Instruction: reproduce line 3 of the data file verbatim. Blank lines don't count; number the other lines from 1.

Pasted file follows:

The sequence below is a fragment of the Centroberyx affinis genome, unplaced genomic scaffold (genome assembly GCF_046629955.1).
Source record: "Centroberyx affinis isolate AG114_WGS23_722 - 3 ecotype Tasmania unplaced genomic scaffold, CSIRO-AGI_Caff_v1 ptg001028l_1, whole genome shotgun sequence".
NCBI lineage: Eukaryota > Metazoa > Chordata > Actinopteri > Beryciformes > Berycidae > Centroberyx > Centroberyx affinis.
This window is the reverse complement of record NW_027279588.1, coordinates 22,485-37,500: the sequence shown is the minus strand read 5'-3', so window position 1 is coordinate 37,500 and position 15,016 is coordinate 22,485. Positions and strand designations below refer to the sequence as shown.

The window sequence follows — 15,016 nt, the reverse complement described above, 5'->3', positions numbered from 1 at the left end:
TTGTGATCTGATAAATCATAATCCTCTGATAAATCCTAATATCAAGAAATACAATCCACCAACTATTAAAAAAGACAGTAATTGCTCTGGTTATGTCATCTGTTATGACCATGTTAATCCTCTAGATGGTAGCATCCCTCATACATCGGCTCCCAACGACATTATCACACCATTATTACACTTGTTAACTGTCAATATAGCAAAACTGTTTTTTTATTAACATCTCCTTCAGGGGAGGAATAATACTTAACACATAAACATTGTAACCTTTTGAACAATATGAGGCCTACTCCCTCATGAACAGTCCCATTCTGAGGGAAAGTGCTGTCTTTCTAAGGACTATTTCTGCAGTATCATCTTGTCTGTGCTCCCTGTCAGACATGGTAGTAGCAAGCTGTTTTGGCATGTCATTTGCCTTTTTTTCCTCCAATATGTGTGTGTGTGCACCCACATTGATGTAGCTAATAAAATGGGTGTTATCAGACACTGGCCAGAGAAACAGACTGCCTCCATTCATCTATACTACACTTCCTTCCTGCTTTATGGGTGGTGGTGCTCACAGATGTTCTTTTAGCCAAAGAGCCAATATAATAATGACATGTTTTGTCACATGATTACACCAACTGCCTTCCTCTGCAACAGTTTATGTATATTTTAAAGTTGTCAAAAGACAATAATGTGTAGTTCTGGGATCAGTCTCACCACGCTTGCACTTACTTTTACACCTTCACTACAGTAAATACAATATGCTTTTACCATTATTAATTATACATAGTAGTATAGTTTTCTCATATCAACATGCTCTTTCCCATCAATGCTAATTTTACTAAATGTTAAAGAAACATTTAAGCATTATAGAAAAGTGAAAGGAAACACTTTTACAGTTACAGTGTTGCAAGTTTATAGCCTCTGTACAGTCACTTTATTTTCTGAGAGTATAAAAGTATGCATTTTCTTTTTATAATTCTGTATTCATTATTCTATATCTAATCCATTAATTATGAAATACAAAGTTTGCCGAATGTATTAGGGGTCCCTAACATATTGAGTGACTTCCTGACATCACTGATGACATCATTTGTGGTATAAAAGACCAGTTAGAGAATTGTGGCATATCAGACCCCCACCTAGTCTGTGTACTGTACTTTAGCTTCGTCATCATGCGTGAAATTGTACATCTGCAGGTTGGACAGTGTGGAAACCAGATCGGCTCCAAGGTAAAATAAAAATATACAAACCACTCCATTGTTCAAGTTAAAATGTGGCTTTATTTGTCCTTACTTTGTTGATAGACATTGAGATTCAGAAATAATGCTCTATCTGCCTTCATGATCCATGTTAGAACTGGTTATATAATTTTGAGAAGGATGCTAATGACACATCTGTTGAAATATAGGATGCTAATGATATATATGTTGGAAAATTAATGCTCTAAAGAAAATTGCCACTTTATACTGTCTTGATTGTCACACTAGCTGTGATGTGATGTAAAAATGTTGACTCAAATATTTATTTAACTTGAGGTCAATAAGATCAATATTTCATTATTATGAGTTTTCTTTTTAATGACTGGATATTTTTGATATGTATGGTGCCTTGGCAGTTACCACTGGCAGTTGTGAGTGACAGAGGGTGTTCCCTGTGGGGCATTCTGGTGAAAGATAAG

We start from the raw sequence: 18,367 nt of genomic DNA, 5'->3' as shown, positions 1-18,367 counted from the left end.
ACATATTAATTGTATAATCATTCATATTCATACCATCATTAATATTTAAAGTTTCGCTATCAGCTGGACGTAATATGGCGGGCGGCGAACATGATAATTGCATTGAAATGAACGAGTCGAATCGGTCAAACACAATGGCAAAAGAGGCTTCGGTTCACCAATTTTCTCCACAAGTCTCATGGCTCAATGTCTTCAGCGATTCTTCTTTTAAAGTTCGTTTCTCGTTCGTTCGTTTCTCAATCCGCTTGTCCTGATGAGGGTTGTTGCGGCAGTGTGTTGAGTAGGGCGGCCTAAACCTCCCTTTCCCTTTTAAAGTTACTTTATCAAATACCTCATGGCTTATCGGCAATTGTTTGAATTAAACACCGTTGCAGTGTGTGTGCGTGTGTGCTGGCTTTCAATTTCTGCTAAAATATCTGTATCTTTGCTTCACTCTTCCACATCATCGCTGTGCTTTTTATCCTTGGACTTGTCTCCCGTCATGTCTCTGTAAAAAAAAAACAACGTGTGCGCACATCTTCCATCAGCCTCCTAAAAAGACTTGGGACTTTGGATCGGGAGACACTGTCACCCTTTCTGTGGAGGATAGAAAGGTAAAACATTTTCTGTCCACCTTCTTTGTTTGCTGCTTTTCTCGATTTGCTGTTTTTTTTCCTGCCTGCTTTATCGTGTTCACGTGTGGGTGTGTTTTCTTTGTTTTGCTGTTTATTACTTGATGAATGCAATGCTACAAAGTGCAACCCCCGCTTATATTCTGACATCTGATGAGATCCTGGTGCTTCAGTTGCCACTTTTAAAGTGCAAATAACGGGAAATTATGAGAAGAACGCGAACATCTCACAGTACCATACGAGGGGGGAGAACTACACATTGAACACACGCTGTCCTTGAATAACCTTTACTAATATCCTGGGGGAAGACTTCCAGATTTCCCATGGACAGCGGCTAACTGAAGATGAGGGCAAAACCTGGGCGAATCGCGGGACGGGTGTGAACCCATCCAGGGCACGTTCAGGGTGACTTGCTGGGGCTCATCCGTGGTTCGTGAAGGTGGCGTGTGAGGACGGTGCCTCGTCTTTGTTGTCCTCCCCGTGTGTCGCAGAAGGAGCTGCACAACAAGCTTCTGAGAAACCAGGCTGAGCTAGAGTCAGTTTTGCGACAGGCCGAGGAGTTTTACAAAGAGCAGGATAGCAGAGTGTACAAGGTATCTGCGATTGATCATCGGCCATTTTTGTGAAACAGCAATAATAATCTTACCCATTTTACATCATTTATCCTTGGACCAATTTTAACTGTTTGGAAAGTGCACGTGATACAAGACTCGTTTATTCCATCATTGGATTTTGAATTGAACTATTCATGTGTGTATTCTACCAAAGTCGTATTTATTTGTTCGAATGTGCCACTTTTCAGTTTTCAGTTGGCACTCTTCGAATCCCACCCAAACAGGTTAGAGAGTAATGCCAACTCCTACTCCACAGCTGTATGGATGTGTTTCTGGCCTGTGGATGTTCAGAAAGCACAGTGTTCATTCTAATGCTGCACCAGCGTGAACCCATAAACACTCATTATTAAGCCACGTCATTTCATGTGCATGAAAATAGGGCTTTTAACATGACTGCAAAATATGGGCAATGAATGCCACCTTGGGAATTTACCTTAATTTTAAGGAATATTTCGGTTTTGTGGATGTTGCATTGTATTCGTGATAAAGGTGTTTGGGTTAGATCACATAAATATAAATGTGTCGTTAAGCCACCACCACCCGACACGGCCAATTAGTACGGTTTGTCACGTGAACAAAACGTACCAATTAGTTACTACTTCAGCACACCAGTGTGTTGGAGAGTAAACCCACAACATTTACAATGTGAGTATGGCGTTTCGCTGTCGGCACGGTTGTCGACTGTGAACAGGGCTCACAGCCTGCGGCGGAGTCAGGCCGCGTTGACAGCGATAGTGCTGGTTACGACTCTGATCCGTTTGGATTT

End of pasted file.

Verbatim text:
NCBI lineage: Eukaryota > Metazoa > Chordata > Actinopteri > Beryciformes > Berycidae > Centroberyx > Centroberyx affinis.